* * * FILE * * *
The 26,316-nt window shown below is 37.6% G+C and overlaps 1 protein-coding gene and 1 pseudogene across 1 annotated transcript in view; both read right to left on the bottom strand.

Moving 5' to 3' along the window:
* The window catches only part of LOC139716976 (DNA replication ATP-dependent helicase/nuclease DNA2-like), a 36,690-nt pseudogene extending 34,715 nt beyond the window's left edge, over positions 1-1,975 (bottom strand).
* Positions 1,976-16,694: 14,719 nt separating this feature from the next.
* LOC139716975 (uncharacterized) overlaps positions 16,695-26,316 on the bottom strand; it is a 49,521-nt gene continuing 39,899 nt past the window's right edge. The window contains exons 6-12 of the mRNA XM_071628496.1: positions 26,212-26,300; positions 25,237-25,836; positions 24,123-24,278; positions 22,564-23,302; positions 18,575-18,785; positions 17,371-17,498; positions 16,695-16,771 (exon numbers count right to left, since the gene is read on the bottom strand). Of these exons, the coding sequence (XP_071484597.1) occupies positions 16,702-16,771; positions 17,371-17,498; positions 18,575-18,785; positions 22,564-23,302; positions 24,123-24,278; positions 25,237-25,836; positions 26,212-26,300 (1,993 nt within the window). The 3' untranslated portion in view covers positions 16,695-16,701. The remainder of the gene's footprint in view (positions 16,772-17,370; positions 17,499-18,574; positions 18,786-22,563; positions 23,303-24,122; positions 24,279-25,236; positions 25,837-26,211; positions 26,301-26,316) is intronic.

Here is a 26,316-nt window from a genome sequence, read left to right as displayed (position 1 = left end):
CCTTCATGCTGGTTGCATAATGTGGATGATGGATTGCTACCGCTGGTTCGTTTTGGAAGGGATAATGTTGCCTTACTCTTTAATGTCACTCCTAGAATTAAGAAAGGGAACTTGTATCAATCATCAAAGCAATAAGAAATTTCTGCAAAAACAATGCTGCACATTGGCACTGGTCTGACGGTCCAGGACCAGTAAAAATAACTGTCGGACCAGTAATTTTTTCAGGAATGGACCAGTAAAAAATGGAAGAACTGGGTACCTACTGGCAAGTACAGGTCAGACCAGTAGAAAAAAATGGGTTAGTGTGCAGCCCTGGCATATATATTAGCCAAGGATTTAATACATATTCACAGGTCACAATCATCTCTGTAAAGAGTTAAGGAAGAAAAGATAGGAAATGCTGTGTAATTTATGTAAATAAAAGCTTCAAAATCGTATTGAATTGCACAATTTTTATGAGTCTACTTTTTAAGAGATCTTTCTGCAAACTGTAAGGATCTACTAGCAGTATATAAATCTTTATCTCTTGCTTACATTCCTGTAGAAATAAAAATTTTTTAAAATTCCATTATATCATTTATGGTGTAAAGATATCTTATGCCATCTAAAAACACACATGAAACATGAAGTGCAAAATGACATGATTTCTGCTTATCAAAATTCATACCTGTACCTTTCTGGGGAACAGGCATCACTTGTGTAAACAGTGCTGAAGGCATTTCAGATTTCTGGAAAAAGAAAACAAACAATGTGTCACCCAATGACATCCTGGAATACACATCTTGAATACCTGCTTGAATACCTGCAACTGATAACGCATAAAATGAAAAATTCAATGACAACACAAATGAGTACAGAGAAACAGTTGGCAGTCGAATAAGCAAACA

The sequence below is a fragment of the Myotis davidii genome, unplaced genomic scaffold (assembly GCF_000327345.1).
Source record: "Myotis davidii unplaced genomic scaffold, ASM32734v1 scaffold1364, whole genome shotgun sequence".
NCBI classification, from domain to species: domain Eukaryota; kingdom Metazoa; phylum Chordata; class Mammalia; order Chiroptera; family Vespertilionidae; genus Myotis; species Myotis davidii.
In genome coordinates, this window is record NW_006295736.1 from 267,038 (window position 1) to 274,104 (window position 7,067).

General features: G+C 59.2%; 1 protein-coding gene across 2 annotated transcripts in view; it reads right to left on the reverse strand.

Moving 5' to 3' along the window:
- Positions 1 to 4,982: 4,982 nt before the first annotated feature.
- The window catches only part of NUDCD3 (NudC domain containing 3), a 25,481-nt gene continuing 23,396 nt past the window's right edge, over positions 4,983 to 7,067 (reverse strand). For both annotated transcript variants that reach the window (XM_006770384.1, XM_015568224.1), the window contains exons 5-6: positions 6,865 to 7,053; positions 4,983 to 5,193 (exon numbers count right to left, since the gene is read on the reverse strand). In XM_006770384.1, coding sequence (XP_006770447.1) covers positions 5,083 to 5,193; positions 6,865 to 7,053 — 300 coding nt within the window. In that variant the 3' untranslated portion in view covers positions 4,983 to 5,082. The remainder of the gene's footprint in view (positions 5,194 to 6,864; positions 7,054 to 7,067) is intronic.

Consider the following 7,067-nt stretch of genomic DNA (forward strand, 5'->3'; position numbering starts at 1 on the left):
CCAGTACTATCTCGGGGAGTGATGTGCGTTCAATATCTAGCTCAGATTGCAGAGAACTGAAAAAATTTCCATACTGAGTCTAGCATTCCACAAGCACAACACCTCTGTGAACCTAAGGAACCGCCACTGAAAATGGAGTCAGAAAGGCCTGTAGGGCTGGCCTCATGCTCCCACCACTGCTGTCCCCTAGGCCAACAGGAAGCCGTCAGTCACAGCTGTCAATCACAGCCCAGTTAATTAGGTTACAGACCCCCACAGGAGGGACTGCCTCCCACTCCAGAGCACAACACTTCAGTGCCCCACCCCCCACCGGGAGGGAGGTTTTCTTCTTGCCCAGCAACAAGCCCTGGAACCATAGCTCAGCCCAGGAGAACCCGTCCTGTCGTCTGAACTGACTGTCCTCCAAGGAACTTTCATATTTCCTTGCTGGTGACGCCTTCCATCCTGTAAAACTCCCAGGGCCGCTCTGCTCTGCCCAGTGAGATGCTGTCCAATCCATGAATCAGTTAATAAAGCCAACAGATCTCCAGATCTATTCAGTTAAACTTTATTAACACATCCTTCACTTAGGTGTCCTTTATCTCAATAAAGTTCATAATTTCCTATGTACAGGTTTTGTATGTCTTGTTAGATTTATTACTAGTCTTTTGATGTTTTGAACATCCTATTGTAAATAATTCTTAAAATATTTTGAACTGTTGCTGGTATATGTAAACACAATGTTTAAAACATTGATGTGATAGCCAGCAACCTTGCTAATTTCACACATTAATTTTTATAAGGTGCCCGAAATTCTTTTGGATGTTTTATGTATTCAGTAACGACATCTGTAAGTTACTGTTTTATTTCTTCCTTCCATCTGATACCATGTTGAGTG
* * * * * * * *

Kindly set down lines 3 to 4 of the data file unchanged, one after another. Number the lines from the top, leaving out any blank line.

* The window catches only part of LOC139716976 (DNA replication ATP-dependent helicase/nuclease DNA2-like), a 36,690-nt pseudogene extending 34,715 nt beyond the window's left edge, over positions 1-1,975 (bottom strand).
* Positions 1,976-16,694: 14,719 nt separating this feature from the next.